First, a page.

Pivac on his first Wales outing: 'It rammed home how big it is going to be'
Wales scored six tries in Cardiff as the hosts won 44-33 and Pivac got one over his predecessor Warren Gatland, who was in charge of the invitation XV at the Principality Stadium.
“It was fantastic from our point of view,” Pivac said after Wales had withstood a gutsy second-half fightback from the Barbarians. “We’ve had a week together now where we’ve put on some building blocks for how we want to play in the Six Nations.
“The boys have put a lot of work in and there was a lot of learning out there. To spend the week together, not only on the training field but in and around the environment, has been fantastic.
“We’ll review the game and see how the boys fared, but it will be information ready for selection for the Six Nations squad.”
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Former Scarlets boss Pivac coached Fiji between 2004 and 2007 and has worked extensively in his native New Zealand. But the 57-year-old admitted that those experiences had not prepared for his first Wales game – a 62,000-plus crowd in attendance for what was basically an exhibition match.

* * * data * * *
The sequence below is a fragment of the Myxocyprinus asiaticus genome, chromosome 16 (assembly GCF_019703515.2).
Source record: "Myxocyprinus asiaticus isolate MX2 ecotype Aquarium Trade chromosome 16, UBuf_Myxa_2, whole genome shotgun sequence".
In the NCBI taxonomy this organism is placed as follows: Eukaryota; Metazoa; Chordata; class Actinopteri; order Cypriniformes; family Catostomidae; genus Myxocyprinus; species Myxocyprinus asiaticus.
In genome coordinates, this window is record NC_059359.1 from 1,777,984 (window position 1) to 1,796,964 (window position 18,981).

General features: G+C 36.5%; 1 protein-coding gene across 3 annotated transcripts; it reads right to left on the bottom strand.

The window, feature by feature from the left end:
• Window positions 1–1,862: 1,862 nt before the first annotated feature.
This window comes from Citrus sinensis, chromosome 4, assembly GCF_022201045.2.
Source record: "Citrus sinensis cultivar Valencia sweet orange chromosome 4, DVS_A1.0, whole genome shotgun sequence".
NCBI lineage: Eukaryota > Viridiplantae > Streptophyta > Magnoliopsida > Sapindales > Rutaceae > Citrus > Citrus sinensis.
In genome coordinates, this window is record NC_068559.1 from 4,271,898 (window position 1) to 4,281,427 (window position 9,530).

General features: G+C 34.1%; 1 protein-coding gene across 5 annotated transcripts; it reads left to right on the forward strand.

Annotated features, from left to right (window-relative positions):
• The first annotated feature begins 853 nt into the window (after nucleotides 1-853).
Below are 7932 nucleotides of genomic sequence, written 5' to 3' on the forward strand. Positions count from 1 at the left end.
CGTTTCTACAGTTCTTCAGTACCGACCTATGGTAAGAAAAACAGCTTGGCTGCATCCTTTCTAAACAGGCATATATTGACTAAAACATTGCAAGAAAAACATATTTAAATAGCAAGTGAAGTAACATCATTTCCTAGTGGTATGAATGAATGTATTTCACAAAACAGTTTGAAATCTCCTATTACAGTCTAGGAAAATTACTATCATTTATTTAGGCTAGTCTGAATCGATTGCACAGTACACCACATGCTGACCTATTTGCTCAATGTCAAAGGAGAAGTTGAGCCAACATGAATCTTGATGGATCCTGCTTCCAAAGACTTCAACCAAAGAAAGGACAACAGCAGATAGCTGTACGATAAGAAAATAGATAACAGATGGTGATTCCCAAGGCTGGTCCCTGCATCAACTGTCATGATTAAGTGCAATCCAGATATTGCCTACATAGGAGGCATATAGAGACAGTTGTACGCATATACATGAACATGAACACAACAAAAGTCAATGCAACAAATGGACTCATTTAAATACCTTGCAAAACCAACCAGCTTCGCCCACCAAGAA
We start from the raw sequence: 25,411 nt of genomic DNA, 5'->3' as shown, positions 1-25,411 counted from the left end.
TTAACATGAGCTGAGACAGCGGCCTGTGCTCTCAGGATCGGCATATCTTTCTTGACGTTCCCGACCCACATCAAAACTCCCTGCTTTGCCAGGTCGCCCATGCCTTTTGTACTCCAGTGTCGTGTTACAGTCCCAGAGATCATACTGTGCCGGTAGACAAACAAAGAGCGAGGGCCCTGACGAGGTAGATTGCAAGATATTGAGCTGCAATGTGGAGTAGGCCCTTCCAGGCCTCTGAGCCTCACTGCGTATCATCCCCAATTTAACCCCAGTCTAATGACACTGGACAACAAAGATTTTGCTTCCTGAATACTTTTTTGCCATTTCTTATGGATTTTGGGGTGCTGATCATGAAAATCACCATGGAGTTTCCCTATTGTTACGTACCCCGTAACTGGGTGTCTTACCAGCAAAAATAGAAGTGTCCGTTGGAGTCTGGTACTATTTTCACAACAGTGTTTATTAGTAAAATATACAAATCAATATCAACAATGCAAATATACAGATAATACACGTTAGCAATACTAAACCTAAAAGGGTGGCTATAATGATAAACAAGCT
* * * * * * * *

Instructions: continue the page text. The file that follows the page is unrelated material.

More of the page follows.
“I loved it and the young players loved it,” said Pivac, whose first Six Nations game will be at home to Italy on February 1. “It rammed home how big it is going to be. To see all the players lining the streets for a Baa-Baas match was tremendous. The ride in was an enjoyable one.
“We were disappointed to concede some tries, but I’m pleased that we scored 43 points. I’m happy to have got the win and it’s something to get our teeth into. We had a lot of well-known players in the grandstand and they will look forward to coming back into the fold.”
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Gatland’s 12-year stay with Wales came to an end after a fourth-place finish at the recent World Cup in Japan. Wales won four Six Nations titles, three Grand Slams and reached two World Cup semi-finals during his tenure, as Gatland turned them from also-rans into one of the best teams on the planet.
“I loved my time in Wales and I’ve loved this week,” Gatland said. “I wanted to enjoy the occasion and express my gratitude to how much I’ve enjoyed my 12 years here. But I didn’t want to get too emotional. I’ve had the emotion in terms of there being a finishing point and knowing there is a next challenge.
“There was a competitive edge and we wanted to win. We weren’t able to do that, but I enjoyed the last 10 or 15 minutes. I knew what was going on in their box as it was squeaky-bum time – and that’s international rugby.”
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